[¶4] On October 9, 2012, Beaudry filed this action, individually and purportedly on behalf of NMT, alleging that Beaudry would not have settled the OneBeacon litigation had attorney Harding not committed legal malpractice. On June 10, 2013, Harding moved for summary judgment on both counts of Beaudry's complaint, asserting that (1) Beaudry lacked the legal capacity to bring suit on behalf of NMT because NMT was administratively dissolved and therefore could not prosecute suits on its own behalf; (2) Beaudry lacked the legal capacity to bring a derivative suit because Maine law does not allow a member of a closely held LLC to bring a derivative suit, he did not have the consent of his co-member Hallett to bring suit on NMT's behalf, and justice does not require the court to treat the derivative suit as a direct claim; and (3) Beaudry had no basis to assert an individual claim against Harding when the only harm alleged by Beaudry--the loss of insurance proceeds pursuant to a policy issued to NMT--is not a harm that is personal to Beaudry. On March 13, 2014, the Superior Court granted Harding's motion for summary judgment on both counts of Beaudry's complaint. Beaudry timely appealed pursuant to 14 M.R.S. § 1851 (2013) and M.R. App. P. 2(b)(3).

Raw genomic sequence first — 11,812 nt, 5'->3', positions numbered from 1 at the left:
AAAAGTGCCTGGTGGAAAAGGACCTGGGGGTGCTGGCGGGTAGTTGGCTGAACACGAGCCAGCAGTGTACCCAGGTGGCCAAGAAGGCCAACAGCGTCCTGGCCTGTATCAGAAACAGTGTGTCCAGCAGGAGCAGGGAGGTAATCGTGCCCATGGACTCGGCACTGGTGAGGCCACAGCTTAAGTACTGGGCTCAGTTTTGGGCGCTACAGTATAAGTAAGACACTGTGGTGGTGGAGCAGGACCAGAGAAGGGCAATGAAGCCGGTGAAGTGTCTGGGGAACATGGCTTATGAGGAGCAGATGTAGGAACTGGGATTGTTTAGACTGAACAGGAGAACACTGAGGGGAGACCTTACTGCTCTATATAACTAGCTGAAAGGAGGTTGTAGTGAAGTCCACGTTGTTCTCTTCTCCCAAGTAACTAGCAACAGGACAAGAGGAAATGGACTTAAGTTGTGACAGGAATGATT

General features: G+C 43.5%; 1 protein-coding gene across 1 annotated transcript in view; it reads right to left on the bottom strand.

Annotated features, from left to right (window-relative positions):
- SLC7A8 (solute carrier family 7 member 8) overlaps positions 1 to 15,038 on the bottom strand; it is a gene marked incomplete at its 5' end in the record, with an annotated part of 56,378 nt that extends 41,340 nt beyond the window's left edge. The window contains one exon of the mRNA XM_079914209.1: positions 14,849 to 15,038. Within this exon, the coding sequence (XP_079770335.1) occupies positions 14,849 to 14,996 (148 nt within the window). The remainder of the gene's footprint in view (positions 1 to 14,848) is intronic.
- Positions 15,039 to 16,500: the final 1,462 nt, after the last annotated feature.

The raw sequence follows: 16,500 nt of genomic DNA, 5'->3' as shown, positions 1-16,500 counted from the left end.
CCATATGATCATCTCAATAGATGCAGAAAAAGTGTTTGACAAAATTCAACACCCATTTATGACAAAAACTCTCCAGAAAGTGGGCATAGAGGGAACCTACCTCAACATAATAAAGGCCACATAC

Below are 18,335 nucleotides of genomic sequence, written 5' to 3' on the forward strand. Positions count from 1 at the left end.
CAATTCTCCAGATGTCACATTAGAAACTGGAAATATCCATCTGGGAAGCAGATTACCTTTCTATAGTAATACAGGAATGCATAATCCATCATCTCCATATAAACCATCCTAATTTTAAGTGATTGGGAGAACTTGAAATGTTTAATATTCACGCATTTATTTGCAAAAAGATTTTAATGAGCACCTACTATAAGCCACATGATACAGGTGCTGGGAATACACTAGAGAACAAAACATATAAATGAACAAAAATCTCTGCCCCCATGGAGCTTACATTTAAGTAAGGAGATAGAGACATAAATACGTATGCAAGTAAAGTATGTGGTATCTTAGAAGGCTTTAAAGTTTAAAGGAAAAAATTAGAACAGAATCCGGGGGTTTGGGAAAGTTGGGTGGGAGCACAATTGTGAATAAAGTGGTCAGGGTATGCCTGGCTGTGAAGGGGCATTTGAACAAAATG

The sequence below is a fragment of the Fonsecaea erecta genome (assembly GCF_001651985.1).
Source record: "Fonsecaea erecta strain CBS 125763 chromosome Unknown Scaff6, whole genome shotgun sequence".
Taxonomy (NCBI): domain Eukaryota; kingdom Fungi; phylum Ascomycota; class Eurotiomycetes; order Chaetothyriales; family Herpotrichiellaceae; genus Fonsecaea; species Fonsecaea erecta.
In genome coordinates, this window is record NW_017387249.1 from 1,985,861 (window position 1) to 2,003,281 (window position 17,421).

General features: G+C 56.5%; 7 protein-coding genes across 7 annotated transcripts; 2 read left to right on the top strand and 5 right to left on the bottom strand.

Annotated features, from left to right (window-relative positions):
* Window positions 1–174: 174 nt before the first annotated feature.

II. DISCUSSION

[¶5] We are unpersuaded by Beaudry's argument that he is authorized to bring a derivative claim, see 31 M.R.S. § 1637 (2013), or that he may bring an individual claim when the only harm alleged is not a harm that is personal to him. See 31 M.R.S. § 1631 (2013).[1] We focus on Beaudry's contention that Maine's Limited Liability Company Act specifically authorizes NMT, an administratively dissolved LLC, to prosecute claims to collect NMT's assets.[2]

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[¶6] When interpreting statutes, " [w]e examine the plain meaning of the statutory language seeking to give effect to the legislative intent, and we construe the statutory language to avoid absurd, illogical, or inconsistent results." Cent. Me. Power Co. v. Devereux Marine, Inc., 2013 ME 37, ¶ 8, 68 A.3d 1262 (quotation marks omitted). In so doing, we " construe the whole statutory scheme of which the section at issue forms a part so that a harmonious result, presumably the intent of the legislature, may be achieved." Id. (quotation marks omitted). omitted). Furthermore, it is a fundamental principle of statutory construction " that a statute dealing with a subject specifically prevails over another statute dealing with the same subject generally." Butler v. Killoran, 1998 ME 147, ¶ 11, 714 A.2d 129.